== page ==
Continuing their commitment to reintroducing all the various bills they killed with prorogation, the Conservatives reintroduced their bill to re-jig the distribution of seats in the House to give more representation to BC, Alberta and Ontario to reflect their growing populations. Which is good – more MPs is actually good for democracy, especially in Canada where our governments have huge cabinets. More backbenchers can actually be a good thing, because if they have less chance of getting into cabinet, they’re more likely to actually start holding their own party to account, rather than simply sucking up and currying favour for that cabinet post – kind of like what happens in the UK.
But there’s a downside to this, and that’s where most of these seats are going to be distributed. Yes, it will finally break the disproportionate hold that rural ridings hold on politics in this country, but it’s going to shift it to the suburbs. And who is doing very well in the suburbs? The Conservatives, with their carefully crafted messages about spiralling crime rates and government cheques instead of childcare spaces. That could be worrying, even if the principle of more MPs is a good one. (And no the Bloc isn’t happy about this because it means Quebec will have proportionally less influence in the Commons).
Bob Rae kicked off Question Period by asking after the standards that Harper set out for his Ministers, and how it applied to Helena Guergis. Harper replied that she already addressed the matters, and that she’s doing good work. In the supplemental, Guergis talked about all the good work she’s doing. Wayne Easter got up ask after it again (and suggested that Baird was now the Minister of Mild-Mannered Apologies after he got up to answer in Guergis’ stead and talk about the “fragile” economic recovery). But really guys? Do we not have more important things to ask about?
Gilles Duceppe asked after the waiting period on receiving EI, and whether Harper would support their bill on eliminating that 2-week waiting period. Total shocker, but Harper said no. Jack Layton was back to needling the Liberals over the EI fund, and asked why Harper couldn’t pay back to the fund if he could compensate wronged minorities. Yeah, that one didn’t work either.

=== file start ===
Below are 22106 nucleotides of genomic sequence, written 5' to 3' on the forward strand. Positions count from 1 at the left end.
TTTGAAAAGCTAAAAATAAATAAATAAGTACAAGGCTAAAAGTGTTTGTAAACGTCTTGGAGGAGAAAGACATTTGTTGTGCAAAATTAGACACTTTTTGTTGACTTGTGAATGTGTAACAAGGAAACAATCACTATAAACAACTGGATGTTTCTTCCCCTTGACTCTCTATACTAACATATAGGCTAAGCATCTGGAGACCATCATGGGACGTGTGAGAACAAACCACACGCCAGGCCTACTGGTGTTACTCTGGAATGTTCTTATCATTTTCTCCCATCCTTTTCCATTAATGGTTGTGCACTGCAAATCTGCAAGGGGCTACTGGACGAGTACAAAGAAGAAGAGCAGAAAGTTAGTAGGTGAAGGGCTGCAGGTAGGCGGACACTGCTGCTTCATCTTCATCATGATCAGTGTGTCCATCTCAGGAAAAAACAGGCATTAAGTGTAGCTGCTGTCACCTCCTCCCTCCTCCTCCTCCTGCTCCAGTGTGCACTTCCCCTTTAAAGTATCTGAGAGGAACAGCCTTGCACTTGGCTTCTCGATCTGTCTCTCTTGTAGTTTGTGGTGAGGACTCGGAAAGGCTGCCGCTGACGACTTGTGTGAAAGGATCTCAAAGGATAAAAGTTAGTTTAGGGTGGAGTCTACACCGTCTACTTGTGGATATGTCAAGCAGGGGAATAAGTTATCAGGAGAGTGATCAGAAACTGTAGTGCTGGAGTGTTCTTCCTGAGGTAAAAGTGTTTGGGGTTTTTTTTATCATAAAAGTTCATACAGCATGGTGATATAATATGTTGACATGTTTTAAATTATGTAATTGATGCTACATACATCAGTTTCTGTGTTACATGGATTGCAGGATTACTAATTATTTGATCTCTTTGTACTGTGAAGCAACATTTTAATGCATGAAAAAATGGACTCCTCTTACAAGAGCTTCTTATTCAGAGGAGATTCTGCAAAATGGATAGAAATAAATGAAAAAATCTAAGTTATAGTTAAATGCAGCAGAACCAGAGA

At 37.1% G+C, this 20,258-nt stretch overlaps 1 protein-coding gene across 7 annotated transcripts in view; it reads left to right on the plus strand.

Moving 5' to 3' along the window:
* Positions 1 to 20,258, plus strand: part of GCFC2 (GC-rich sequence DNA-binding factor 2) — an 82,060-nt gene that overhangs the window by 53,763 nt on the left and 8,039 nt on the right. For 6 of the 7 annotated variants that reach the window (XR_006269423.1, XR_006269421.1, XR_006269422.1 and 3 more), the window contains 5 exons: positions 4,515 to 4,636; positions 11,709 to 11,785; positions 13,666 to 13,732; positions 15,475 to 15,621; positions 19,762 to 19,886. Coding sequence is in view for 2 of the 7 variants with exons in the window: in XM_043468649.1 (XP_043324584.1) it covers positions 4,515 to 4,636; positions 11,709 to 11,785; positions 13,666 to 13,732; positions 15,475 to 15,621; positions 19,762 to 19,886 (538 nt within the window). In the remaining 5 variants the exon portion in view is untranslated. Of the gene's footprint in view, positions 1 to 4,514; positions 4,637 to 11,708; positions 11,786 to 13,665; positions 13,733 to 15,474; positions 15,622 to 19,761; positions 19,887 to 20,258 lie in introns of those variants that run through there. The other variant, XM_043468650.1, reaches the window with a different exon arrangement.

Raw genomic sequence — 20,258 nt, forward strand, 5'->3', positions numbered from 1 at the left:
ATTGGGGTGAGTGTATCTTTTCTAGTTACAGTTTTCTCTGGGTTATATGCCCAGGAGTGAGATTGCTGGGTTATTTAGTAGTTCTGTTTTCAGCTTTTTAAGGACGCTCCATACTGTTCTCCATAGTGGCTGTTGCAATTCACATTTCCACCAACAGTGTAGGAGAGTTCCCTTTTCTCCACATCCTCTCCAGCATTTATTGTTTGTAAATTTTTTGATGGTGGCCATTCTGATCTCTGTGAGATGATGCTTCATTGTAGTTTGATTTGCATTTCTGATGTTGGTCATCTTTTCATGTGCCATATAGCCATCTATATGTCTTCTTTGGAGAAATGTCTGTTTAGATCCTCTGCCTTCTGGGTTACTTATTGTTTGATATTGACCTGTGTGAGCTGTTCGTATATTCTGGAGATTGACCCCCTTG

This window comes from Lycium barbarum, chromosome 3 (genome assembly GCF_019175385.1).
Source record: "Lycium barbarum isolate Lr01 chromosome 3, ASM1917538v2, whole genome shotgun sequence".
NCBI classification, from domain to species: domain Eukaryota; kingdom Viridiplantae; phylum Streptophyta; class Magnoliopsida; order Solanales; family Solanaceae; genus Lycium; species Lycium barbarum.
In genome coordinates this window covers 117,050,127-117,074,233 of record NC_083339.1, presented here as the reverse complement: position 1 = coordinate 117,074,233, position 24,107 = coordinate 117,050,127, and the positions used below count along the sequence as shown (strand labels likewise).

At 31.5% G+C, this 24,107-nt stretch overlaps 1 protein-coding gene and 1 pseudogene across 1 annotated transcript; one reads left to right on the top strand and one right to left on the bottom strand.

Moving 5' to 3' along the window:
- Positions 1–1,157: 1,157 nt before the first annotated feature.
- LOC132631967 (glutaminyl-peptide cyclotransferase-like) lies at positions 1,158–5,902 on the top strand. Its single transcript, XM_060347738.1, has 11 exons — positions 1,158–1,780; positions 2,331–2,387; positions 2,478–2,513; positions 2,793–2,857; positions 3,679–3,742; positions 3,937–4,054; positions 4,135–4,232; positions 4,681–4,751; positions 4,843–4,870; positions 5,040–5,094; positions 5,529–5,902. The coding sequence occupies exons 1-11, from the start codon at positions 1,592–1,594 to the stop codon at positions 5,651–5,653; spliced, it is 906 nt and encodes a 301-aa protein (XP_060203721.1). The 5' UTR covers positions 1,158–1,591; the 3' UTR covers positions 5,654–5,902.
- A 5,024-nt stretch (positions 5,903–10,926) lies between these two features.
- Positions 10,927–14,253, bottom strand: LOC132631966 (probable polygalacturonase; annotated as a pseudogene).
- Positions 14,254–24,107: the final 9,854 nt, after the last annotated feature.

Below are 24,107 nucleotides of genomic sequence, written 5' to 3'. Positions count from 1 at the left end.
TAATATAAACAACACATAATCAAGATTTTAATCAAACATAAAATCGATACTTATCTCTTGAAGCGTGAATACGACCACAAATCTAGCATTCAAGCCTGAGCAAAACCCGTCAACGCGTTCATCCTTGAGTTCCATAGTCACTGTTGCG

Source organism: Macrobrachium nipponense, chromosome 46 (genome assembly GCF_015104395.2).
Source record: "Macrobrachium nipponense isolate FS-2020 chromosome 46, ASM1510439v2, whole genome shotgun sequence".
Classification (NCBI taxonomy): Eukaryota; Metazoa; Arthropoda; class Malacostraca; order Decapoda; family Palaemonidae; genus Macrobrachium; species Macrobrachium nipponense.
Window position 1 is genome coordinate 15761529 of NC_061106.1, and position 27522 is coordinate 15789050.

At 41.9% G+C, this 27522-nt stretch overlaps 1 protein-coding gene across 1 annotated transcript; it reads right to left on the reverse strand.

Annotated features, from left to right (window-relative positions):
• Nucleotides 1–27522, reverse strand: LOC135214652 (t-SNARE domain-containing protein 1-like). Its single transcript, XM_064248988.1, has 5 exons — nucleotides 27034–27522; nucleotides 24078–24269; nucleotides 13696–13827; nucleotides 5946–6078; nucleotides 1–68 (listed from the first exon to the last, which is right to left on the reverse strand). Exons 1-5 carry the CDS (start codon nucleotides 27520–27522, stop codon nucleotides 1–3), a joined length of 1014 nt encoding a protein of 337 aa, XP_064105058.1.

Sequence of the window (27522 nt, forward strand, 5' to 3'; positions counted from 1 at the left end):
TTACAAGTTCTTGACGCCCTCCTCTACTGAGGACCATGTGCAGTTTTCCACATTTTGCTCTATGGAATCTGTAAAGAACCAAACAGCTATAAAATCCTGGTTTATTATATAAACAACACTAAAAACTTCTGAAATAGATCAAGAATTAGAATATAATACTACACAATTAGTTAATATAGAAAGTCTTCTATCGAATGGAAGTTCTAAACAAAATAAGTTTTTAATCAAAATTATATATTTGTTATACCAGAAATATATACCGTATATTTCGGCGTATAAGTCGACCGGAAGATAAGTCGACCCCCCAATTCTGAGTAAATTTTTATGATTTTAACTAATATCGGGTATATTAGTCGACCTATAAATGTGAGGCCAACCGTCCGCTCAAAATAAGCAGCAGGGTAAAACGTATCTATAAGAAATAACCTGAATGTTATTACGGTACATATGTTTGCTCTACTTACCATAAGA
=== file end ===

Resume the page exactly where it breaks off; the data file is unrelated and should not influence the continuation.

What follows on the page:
Ujjal Dosanjh asked after the new revelations in the Afghan detainee investigation, which Peter Kent refuted. Siobhan Coady asked after science and education funding over lowering corporate income taxes, but was given little response from Flaherty.
There were questions on sea lice, emissions in the Athabasca River, the procurement of Canada Post trucks, and suck-up questions on the aforementioned legislation to add more MPs to the House. Mark Holland asked after the prison farm programme, which Vic Toews replied with distortion, saying the Liberals were concerned about the rights of prisoners to farm. No! That wasn’t it at all! That kind of intellectually bankrupt answer is almost worthy of Shelly Glover…
Sartorially speaking, snaps go out to Alexandra Mendes’ black and white patterned jacket. Style citations go out to Diane Finley’s brown and gold realtor’s outfit (really, burn it already), and Linda Duncan’s hot mess of a jacket, with a high collar that belongs to a cheesy science fiction villain, mostly in black but with a patchwork of various greens near the top. Collar aside, it was too busy and distracting.
Just before a long weekend, the Conservatives dumped another 6500 pages of redacted regarding the Afghan Detainees. Pages that didn’t pass Justice Iacobucci once again, and oh look – pages in Farsi. Because that’s a commitment to openness and transparency.
Jason Kenney suggested that overly generous welfare programmes in provinces are attracting asylum seekers. Really? This is starting to smack of the kind of asylum-seeker xenophobia that exists in places like Great Britain, which doesn’t square with the realities of most refugees – and it’s utterly odious.
The Conservatives cancelled the ecoEnergy home refit programme because it was too successful. But hey, they’re committed to the environment, don’t you know.